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School nurses' role in supporting transgender young people

02 March 2020
Volume 1 · Issue 1


Transgender young people are frequently ostracised by their families and communities. As a result, their emotional wellbeing can be seriously affected. School nurses have an important role to play in supporting transgender young people and embracing diversity in ways which encourage tolerance and inclusion in school communities.

The issues facing transgender young people are indicative of the society in which we live. While numbers of children and teenagers unhappy with their gender identity are increasing the stigma and prejudice around them remain (Rivers et al, 2018). Pathologising transgender young people also leads to poor outcomes (Roen, 2019). School nurses have an important role to play in supporting transgender young people and embracing diversity in ways that encourage tolerance and inclusion in school communities.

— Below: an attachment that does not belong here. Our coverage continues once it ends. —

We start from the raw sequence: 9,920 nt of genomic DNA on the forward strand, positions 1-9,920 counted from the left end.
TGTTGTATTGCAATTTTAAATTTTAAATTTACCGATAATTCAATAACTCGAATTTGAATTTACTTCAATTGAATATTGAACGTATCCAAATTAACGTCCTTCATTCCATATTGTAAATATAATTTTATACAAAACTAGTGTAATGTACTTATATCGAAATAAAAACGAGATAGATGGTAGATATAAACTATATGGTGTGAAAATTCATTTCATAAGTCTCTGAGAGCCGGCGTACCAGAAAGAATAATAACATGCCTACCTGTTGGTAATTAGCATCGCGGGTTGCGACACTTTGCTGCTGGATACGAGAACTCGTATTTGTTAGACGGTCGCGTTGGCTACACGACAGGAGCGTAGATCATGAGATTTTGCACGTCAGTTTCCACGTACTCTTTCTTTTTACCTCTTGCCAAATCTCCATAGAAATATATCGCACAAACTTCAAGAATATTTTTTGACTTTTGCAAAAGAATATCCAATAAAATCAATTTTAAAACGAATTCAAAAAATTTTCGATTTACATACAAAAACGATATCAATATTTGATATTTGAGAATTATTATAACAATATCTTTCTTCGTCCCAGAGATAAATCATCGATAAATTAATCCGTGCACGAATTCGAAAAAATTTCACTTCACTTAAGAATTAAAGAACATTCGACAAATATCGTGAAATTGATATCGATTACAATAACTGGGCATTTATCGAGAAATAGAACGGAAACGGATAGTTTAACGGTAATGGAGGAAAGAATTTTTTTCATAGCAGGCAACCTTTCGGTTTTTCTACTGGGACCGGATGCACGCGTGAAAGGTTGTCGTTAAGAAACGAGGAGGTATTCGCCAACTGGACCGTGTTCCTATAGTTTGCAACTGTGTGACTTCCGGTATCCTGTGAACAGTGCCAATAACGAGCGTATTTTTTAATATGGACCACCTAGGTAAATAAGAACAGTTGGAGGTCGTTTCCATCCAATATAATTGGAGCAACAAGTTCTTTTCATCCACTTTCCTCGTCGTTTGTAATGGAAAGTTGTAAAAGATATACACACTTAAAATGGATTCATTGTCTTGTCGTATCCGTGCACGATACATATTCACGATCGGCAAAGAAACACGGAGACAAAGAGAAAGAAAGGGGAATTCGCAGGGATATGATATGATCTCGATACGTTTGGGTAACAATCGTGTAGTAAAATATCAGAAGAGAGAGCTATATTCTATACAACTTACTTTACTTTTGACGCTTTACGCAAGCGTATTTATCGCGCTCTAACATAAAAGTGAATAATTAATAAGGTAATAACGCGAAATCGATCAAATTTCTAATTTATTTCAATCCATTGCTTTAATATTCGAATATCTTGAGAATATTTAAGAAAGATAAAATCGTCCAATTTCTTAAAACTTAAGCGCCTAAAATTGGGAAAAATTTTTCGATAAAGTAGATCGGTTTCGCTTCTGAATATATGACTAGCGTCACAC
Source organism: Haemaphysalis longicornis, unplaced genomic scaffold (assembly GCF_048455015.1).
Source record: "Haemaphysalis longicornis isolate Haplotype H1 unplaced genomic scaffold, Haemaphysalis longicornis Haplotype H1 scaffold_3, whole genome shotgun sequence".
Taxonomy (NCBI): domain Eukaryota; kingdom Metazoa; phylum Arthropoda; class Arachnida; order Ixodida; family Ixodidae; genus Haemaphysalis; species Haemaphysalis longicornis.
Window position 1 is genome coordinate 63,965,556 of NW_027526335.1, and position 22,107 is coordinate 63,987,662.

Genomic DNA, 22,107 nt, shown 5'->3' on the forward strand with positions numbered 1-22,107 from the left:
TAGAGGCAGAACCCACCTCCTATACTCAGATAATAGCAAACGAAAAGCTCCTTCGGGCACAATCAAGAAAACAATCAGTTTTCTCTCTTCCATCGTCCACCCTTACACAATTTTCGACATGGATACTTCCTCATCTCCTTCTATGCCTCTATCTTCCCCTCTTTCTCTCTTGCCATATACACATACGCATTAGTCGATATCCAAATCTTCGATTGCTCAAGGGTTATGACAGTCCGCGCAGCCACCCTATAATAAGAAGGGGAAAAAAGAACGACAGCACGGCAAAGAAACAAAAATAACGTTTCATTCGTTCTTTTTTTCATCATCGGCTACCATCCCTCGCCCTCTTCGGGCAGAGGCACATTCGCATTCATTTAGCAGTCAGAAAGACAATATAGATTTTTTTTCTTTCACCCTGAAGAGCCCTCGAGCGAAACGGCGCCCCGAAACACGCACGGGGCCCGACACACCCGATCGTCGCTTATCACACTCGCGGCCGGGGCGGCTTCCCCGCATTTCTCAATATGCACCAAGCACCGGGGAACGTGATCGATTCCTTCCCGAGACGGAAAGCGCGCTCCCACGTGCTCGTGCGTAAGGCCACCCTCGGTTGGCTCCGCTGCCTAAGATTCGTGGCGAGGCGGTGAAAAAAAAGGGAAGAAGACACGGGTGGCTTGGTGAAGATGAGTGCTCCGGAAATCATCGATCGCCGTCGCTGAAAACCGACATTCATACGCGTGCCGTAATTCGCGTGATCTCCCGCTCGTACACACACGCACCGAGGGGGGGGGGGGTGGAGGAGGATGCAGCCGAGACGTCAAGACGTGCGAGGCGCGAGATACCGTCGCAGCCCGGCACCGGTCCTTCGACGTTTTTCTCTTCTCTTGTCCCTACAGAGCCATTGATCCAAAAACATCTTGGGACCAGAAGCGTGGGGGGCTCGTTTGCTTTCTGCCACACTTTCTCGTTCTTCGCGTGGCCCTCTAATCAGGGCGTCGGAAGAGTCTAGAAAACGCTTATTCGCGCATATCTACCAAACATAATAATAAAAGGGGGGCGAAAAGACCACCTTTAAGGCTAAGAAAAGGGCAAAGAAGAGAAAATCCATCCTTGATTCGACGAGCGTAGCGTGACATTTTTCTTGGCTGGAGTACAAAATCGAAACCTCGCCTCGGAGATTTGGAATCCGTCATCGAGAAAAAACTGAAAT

Statistics about the mental health of young people who are lesbian, gay, bisexual, transgender or who have other sexual identities (LGBT+) demonstrate profound need (Salkind et al, 2019). There are higher rates of depression, anxiety, eating disorders, substance use, self-harm, and suicide in the LGBT+ population.

In 2017, a UK-based survey of 3713 LGBT+ young people found that 61% reported self-harm and 22% a previous suicide attempt in the LGB cohort. Of the transgender cohort, 84% reported self-harm and 45% a previous suicide attempt (Stonewall, 2017). The disproportionately high rates have been linked to factors including homophobia, biphobia or transphobia and being unable to disclose being LGBT+.

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